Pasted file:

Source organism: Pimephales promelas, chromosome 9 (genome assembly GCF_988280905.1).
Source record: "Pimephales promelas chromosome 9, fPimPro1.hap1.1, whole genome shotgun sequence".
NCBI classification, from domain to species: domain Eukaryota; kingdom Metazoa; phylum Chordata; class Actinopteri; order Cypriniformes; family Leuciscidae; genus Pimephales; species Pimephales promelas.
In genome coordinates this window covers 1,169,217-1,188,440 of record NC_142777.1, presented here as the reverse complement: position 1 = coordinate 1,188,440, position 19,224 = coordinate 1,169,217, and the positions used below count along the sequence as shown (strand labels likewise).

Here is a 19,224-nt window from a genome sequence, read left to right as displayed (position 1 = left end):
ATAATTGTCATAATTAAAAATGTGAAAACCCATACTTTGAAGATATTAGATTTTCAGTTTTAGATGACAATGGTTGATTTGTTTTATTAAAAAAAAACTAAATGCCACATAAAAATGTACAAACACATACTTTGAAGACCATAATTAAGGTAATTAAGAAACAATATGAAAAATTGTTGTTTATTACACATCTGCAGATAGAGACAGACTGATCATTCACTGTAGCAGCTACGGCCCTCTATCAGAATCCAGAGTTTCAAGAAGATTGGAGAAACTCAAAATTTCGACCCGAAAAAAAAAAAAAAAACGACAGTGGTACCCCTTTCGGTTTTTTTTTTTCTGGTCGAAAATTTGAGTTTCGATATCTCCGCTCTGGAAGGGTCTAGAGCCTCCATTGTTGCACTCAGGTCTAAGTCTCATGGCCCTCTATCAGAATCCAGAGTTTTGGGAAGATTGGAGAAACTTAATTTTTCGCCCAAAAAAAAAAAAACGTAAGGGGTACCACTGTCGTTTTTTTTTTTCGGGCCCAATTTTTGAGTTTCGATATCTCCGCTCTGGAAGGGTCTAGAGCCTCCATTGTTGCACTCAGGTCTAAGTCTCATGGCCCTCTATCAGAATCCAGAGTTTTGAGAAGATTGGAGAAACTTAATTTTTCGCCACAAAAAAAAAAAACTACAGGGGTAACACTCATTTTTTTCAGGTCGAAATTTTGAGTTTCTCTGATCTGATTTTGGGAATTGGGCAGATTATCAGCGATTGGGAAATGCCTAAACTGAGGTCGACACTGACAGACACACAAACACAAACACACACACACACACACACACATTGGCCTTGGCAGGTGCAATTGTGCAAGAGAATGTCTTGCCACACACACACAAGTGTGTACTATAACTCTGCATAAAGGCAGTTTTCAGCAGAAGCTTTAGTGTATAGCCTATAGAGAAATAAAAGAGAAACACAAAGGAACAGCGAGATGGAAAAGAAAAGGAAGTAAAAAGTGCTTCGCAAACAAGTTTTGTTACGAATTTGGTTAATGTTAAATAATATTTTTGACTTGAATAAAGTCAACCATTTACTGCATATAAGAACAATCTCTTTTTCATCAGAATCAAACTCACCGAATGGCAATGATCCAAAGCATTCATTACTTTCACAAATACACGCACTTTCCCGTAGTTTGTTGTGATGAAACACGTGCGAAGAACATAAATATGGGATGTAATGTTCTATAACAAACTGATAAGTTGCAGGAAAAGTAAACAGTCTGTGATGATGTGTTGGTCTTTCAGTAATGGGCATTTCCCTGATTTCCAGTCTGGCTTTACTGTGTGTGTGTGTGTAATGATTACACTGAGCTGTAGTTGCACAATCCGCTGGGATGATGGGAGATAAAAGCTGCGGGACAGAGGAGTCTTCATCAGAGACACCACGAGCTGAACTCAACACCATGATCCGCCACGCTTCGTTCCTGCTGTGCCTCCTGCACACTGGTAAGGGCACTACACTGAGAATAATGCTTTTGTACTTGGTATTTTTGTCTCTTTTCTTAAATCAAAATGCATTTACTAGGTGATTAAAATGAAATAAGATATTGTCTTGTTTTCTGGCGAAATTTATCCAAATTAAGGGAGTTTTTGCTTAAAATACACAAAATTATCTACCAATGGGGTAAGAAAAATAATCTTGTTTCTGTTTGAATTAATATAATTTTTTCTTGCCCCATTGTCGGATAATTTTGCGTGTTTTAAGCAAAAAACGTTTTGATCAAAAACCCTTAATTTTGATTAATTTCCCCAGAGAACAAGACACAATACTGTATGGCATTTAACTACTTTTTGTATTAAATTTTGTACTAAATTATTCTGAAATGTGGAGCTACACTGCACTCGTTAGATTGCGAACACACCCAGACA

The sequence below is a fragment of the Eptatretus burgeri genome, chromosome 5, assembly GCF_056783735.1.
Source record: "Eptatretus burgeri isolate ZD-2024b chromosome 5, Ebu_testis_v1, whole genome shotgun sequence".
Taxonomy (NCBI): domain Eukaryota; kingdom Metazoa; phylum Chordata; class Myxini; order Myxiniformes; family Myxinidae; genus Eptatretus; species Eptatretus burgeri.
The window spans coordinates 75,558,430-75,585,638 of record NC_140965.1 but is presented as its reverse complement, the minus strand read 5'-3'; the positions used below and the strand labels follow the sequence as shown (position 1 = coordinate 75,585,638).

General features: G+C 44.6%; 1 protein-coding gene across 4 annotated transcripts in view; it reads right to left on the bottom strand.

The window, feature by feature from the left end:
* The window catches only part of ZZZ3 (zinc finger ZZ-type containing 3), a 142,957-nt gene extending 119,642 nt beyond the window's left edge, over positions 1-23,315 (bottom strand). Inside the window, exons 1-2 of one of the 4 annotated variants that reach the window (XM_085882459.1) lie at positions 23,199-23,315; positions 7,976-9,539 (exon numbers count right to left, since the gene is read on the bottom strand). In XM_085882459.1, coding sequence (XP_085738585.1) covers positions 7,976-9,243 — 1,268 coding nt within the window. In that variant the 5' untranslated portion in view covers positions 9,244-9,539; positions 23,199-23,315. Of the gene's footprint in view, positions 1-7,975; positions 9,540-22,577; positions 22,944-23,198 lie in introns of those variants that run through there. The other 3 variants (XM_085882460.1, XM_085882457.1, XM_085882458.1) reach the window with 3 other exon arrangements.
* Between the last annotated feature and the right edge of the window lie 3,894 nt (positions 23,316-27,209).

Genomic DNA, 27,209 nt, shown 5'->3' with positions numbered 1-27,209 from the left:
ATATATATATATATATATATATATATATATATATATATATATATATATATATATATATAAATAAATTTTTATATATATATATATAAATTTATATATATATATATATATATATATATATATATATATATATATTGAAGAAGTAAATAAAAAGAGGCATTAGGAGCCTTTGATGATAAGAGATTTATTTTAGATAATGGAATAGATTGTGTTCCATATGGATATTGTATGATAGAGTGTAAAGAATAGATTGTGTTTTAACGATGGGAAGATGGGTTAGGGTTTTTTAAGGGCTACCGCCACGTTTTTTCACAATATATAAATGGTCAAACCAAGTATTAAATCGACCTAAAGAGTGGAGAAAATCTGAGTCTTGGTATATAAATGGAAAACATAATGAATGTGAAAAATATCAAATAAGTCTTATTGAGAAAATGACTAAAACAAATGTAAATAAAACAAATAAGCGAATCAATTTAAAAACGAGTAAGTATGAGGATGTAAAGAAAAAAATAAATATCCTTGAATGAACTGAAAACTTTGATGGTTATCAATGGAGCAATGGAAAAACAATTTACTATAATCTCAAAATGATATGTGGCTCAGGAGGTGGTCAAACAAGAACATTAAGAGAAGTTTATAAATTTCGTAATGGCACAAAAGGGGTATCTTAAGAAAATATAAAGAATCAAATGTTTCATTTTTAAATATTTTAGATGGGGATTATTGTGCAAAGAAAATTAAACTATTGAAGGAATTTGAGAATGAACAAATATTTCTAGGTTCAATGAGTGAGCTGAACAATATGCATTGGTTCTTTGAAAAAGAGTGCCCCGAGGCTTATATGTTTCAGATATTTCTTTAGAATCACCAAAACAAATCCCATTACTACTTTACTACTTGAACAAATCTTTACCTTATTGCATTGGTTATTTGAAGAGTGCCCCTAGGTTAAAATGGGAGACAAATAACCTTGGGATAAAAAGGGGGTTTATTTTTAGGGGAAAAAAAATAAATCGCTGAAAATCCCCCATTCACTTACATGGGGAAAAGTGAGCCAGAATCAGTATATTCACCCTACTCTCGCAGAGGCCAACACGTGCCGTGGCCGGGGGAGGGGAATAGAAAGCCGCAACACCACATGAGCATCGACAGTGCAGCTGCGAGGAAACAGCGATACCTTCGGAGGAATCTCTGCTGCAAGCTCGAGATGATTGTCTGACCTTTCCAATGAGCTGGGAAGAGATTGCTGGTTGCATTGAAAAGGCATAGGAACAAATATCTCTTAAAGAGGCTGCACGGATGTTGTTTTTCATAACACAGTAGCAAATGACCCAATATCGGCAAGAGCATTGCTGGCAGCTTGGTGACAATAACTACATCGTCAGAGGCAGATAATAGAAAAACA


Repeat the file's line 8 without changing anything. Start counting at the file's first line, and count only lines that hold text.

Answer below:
Source record: "Eptatretus burgeri isolate ZD-2024b chromosome 5, Ebu_testis_v1, whole genome shotgun sequence".